Following the widely reported Newham / Barclays LOBO restructuring, (see room151.co.uk, Evening Standard and LocalGov) Arlingclose sets out its understanding of the transaction. This restructuring relates to relatively uncommon “range” LOBOs and is unlikely to be relevant to the majority of local authorities.
Arlingclose does not advise Newham Council but is familiar with their position on Barclays’ range LOBOs; we assisted a couple of our clients in removing the options from range LOBOs last year.
The majority of the £248m LOBO debt converted by Newham and Barclays was undertaken in June 2016, when Barclays waived the option on all its “vanilla” LOBOs. In this regard much of this story has already been well reported (clients can view our note on this here by searching “LOBO”).
Barclays also held a small portfolio of “range” LOBOs, where the rate paid depends on whether LIBOR sets within a defined range. To eliminate all the embedded derivatives from these loans, Barclays could not just waive the options, they also needed to convert the “range” component to a fixed rate, so some negotiation and restructuring was required.
It is unclear how the £94m saving figure has been calculated by Newham and details have not been disclosed, although a Freedom of Information request has already been lodged by debt activists. Arlingclose would expect a reasonably significant interest saving where range LOBOS have a large differential between the “in” and “out” of range rates, and loans have high principal values.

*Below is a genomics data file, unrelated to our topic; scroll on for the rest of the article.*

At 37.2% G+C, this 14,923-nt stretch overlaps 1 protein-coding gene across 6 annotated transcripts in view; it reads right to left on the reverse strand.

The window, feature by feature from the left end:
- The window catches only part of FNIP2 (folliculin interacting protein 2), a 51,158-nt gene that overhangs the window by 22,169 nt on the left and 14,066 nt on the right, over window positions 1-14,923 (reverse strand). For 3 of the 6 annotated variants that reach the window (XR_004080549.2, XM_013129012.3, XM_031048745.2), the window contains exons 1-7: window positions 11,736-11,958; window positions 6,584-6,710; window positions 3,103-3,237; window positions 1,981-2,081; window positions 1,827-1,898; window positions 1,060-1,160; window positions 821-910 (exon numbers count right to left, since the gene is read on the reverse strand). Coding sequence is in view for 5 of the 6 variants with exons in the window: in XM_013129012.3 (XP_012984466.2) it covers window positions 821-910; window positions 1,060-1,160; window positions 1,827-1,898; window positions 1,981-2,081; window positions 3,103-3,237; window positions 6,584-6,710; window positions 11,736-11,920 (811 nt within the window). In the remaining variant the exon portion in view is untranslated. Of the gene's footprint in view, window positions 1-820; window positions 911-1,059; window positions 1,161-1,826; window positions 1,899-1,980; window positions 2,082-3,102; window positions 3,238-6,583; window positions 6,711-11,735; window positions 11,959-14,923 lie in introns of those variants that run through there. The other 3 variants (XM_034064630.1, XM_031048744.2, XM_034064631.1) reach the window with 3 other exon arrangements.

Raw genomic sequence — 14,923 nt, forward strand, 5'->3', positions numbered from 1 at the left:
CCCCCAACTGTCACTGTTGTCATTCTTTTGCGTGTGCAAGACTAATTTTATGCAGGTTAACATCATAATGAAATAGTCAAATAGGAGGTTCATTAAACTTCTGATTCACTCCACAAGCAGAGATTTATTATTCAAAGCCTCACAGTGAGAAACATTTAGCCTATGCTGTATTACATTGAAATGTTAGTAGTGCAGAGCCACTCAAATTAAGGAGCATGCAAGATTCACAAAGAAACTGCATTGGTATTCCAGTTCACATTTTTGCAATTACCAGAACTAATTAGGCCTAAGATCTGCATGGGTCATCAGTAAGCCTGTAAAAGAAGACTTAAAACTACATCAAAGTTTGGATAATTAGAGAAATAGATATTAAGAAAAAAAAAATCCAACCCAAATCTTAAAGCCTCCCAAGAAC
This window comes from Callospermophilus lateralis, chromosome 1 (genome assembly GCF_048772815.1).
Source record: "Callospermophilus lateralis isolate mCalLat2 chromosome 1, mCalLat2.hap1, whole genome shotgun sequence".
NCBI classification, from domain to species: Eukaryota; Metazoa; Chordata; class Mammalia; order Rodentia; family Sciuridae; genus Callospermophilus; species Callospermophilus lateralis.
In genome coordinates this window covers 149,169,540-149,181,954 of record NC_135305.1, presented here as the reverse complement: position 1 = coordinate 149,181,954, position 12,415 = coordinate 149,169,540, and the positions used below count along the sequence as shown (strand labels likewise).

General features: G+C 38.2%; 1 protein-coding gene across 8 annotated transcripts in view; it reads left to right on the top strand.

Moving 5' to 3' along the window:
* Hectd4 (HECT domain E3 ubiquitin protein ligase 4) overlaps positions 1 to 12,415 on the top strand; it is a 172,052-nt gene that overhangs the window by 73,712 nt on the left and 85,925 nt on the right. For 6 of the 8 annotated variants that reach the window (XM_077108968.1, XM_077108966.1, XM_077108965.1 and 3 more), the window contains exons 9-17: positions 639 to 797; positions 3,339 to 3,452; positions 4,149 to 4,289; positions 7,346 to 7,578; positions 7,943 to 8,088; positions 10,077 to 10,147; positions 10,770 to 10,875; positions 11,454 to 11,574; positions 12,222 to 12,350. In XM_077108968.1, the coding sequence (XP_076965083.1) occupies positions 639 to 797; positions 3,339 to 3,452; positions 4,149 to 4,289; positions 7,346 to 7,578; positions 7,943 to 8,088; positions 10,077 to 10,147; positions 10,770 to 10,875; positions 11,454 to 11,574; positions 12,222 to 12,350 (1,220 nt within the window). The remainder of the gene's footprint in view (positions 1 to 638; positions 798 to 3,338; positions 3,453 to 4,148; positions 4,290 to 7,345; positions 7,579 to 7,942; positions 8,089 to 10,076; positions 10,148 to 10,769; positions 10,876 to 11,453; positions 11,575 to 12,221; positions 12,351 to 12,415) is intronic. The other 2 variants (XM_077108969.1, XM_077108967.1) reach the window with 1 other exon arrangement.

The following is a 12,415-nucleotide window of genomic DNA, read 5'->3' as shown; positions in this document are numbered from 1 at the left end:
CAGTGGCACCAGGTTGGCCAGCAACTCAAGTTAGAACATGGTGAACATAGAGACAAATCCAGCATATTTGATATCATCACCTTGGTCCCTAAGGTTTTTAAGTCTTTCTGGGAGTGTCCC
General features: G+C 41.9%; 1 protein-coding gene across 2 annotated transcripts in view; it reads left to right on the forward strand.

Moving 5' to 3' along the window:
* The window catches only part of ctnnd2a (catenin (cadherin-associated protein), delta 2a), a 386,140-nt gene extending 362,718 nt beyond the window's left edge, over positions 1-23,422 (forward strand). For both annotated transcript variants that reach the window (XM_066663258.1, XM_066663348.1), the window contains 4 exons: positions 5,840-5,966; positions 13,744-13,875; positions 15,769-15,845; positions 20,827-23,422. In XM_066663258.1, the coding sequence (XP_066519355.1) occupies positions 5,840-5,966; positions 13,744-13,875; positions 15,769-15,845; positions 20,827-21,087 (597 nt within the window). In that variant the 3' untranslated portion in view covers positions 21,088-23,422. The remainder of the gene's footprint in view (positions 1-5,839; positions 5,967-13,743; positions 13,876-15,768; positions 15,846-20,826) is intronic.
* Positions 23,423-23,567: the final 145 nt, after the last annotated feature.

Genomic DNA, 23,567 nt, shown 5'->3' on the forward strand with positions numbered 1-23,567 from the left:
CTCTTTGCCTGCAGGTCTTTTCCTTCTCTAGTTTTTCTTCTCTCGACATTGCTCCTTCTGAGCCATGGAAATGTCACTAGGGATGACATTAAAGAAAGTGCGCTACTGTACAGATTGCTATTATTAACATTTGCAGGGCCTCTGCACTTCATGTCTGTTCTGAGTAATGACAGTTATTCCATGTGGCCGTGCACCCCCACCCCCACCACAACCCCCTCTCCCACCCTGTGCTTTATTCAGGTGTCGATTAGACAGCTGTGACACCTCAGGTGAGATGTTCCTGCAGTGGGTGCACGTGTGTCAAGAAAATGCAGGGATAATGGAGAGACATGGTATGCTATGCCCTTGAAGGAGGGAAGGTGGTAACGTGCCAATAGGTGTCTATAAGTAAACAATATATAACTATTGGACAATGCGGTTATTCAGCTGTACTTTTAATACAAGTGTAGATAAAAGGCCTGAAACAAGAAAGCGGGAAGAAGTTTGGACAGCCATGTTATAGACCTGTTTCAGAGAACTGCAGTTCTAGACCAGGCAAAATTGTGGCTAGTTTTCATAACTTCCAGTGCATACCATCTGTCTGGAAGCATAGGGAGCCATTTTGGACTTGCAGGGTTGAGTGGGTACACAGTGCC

Barclays has confirmed our understanding of the nature of this transaction but obviously can’t disclose additional information relating to an individual authority.
The position regarding existing Barclays’ loans, where options have already been removed, is unchanged. While it is possible to negotiate premature redemption of these loans, significant redemption penalties will continue to apply.
We continue to believe that other banks will come under increasing pressure to restructure their LOBOs to the advantage of local authorities. This pressure comes from changes to accounting standards and capital adequacy regulations, as well as continued interest from politicians and lawyers into the circumstances that led local authorities into borrowing under this structure.